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Miso Soup Recipe
and Miso Paste
A miso soup recipe usually starts with a Japanese soup stock called dashi.
Miso a fermented paste is another key ingredient that goes into miso soup recipes.
Miso paste is also one of the key flavoring agents used in Japanese cuisine.
Kombu and Wakame seaweed are also used extensively in Japanese cuisine to flavor soups.
Learn how to make a miso soup recipe the authentic Japanese way and then you will be able to create your own version of this famous Japanese soup.
Miso Soup Recipe - The Basics
- 3 to 4 cups of Dashi Stock
- 2 to 3 Tbsp. of Your Favorite Miso Paste
- Daikon Radish (julienned)
- Firm and Organic Diced Tofu Cubes
- Fresh Wakame Seaweed or Reconstituted Dried Wakame
- Green Onions or Scallions for Garnish
Miso paste is a Japanese seasoning that's usually made by fermenting grains such as wheat, rice, or barley with soybeans.
Other ingredients can be included like seaweed or bonito. There are over 1000 different types of miso pastes in existence!
Salt and a culture called Koji play a big role in the fermentation process that creates miso paste.
Miso is usually aged anywhere from 2 months to 3 years or longer.
- Add dashi stock and daikon radish to a pot and bring to a boil to cook daikon.
- Add in the tofu cubes and the wakame seaweed. Turn off the heat.
- Slowly dissolve the miso paste into the hot stock, but not boiling hot.
- If necessary, warm miso soup before serving in bowls garnished with scallions.
There's white miso, yellow miso, red miso, and dark brown miso. And the darker colored miso pastes will have a more savory or salty flavor.
Miso paste is known to have many health benefits. It has protein, enzymes, vitamins, minerals, and antioxidants.
It's actually a complete protein food! And as long as you are consuming unpasteurized miso paste, it will also have probiotics.
On the down side, miso paste is very high in sodium. One tablespoon can contain anywhere from 600 to 900+ mg. of sodium.
White miso paste is more sweet in taste and will usually be the lowest in sodium.
To lower the salt content of miso soup recipes, include other umami tastes like fish or meats into your miso soup recipes.
Use miso paste sparingly and be sure to look for miso with a lower salt content.
It's important to look for miso paste made from Organic and Non-GMO soybeans - very important!
You will also want miso paste that was made by traditional methods instead of
commercially produced miso.
Also, miso paste is very rich in unbound or free
You'll want to be careful not to use too much of this flavor
enhancer in your miso soup recipes.
How to Make Dashi or Japanese Stock
- 3 to 4 cups of Filtered Water
- Square Piece of Dried Kombu (a few inches)
- 1/2 to 3/4 cup Bonito Flakes
Kombu (the only type of seaweed used) and bonito flakes (dried and fermented Skipjack tuna) are used to make dashi or a Japanese soup stock.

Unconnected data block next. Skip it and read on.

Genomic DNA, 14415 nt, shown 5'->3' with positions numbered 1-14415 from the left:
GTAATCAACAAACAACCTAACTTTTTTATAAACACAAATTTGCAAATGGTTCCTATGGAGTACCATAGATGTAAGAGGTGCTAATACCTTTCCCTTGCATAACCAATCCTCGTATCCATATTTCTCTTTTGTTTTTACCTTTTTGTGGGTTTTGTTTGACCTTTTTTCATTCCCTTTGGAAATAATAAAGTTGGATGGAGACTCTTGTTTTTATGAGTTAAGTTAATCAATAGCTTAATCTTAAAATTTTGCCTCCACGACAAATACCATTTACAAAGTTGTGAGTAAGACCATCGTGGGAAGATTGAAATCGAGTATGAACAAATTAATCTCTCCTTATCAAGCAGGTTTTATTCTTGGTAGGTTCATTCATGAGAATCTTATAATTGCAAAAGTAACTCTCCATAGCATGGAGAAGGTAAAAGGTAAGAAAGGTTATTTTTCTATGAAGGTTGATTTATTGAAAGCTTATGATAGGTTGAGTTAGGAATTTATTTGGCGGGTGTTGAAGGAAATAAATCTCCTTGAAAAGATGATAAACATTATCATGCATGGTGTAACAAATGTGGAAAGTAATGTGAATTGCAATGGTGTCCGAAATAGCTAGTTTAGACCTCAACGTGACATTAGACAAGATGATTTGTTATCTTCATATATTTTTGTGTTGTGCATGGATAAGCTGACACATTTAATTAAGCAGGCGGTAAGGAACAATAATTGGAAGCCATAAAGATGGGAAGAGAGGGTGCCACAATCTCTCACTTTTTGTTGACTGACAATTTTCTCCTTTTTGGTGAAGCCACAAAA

You can find these food items at a Japanese food store or in the Japanese section of most grocery stores.
Look for and buy the packages that only have the desired ingredients listed.
- Soak kombu in water for 30 minutes before bringing to a boil on medium heat.
- Then remove kombu from the hot water and turn off the heat.
- Add in bonito flakes and bring to a slight simmer - turn off the heat.
- When bonito flakes sink to the bottom of your pan (in about 3 to 5 minutes), strain the flakes from the dashi stock.
- You can save this dashi stock for later.
- Or use in a miso soup recipe along with miso paste.
- Add ingredients like mushrooms, wakame seaweed, and your favorite proteins.
Kombu seaweed is an edible sea vegetable also known as kelp.
Kelp is a large seaweed belonging to the brown algae class.
Kombu is used a lot in Japanese cuisine and is one of the main ingredients used to make dashi or Japanese soup stock.
Kombu is full of umami or free glutamate which is why it's a very popular choice to flavor Japanese soups and sauces. And it enhances the flavors of other ingredients.
You can purchase kombu in its dried or fresh state depending on where you live.
This type of kelp is very rich in iodine and has the highest amount of iodine compared to other seaweeds. Someone said 95 times higher than nori seaweed!
Kombu also contains important minerals like calcium, magnesium, and iron. Therefore, adding kombu into your meals will give you more minerals.
Wakame seaweed is another edible seaweed from the brown algae family.
Wakame has a subtle sweet flavor and is often used in miso soup recipes.
And it's usually the seaweed salad that you'll order from Japanese restaurants.
Wakame is also high in iodine and is a good source of other minerals.
Wakame contains a compound called fucoxanthin that can help you burn fatty tissue! It's also a good source of omega 3 fatty acids.
You will find this sea vegetable usually in dried form and sometimes fresh.
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